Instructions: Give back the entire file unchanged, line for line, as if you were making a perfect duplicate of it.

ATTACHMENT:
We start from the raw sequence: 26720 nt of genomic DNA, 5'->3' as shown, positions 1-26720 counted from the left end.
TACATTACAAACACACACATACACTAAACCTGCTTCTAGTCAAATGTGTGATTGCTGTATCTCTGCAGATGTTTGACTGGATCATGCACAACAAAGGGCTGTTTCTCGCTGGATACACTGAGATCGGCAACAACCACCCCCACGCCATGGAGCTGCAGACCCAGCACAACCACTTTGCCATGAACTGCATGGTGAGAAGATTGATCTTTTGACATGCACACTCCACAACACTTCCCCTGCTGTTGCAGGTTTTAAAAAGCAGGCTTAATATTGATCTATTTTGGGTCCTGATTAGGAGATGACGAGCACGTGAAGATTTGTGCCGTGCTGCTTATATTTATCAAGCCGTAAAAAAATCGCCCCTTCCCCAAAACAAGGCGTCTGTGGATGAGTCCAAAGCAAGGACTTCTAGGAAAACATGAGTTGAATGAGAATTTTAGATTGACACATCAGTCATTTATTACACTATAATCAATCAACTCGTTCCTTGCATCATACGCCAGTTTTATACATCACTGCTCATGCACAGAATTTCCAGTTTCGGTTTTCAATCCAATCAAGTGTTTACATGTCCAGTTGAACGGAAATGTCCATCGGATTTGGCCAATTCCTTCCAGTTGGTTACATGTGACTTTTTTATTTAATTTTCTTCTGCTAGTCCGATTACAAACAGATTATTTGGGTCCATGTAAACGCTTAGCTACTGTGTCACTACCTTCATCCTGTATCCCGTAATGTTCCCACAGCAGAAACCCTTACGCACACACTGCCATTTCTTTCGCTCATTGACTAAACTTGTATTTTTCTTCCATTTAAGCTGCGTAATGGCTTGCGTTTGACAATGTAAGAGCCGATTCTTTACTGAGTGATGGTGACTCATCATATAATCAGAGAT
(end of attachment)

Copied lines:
We start from the raw sequence: 26720 nt of genomic DNA, 5'->3' as shown, positions 1-26720 counted from the left end.
TACATTACAAACACACACATACACTAAACCTGCTTCTAGTCAAATGTGTGATTGCTGTATCTCTGCAGATGTTTGACTGGATCATGCACAACAAAGGGCTGTTTCTCGCTGGATACACTGAGATCGGCAACAACCACCCCCACGCCATGGAGCTGCAGACCCAGCACAACCACTTTGCCATGAACTGCATGGTGAGAAGATTGATCTTTTGACATGCACACTCCACAACACTTCCCCTGCTGTTGCAGGTTTTAAAAAGCAGGCTTAATATTGATCTATTTTGGGTCCTGATTAGGAGATGACGAGCACGTGAAGATTTGTGCCGTGCTGCTTATATTTATCAAGCCGTAAAAAAATCGCCCCTTCCCCAAAACAAGGCGTCTGTGGATGAGTCCAAAGCAAGGACTTCTAGGAAAACATGAGTTGAATGAGAATTTTAGATTGACACATCAGTCATTTATTACACTATAATCAATCAACTCGTTCCTTGCATCATACGCCAGTTTTATACATCACTGCTCATGCACAGAATTTCCAGTTTCGGTTTTCAATCCAATCAAGTGTTTACATGTCCAGTTGAACGGAAATGTCCATCGGATTTGGCCAATTCCTTCCAGTTGGTTACATGTGACTTTTTTATTTAATTTTCTTCTGCTAGTCCGATTACAAACAGATTATTTGGGTCCATGTAAACGCTTAGCTACTGTGTCACTACCTTCATCCTGTATCCCGTAATGTTCCCACAGCAGAAACCCTTACGCACACACTGCCATTTCTTTCGCTCATTGACTAAACTTGTATTTTTCTTCCATTTAAGCTGCGTAATGGCTTGCGTTTGACAATGTAAGAGCCGATTCTTTACTGAGTGATGGTGACTCATCATATAATCAGAGAT